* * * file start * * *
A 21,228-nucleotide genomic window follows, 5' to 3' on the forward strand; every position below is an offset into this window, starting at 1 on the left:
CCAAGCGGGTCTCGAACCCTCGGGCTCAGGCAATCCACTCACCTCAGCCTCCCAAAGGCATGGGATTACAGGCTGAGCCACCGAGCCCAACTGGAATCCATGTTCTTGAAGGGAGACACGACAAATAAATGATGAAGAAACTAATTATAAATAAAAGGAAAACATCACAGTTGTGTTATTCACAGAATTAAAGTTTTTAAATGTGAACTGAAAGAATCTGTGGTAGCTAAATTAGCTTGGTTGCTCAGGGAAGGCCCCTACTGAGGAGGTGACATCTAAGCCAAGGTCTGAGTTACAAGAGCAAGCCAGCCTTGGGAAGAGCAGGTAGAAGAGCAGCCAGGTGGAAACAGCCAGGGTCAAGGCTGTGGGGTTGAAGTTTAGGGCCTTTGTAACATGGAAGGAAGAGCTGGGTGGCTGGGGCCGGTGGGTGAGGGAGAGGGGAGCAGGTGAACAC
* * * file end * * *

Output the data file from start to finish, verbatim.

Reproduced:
A 21,228-nucleotide genomic window follows, 5' to 3' on the forward strand; every position below is an offset into this window, starting at 1 on the left:
CCAAGCGGGTCTCGAACCCTCGGGCTCAGGCAATCCACTCACCTCAGCCTCCCAAAGGCATGGGATTACAGGCTGAGCCACCGAGCCCAACTGGAATCCATGTTCTTGAAGGGAGACACGACAAATAAATGATGAAGAAACTAATTATAAATAAAAGGAAAACATCACAGTTGTGTTATTCACAGAATTAAAGTTTTTAAATGTGAACTGAAAGAATCTGTGGTAGCTAAATTAGCTTGGTTGCTCAGGGAAGGCCCCTACTGAGGAGGTGACATCTAAGCCAAGGTCTGAGTTACAAGAGCAAGCCAGCCTTGGGAAGAGCAGGTAGAAGAGCAGCCAGGTGGAAACAGCCAGGGTCAAGGCTGTGGGGTTGAAGTTTAGGGCCTTTGTAACATGGAAGGAAGAGCTGGGTGGCTGGGGCCGGTGGGTGAGGGAGAGGGGAGCAGGTGAACAC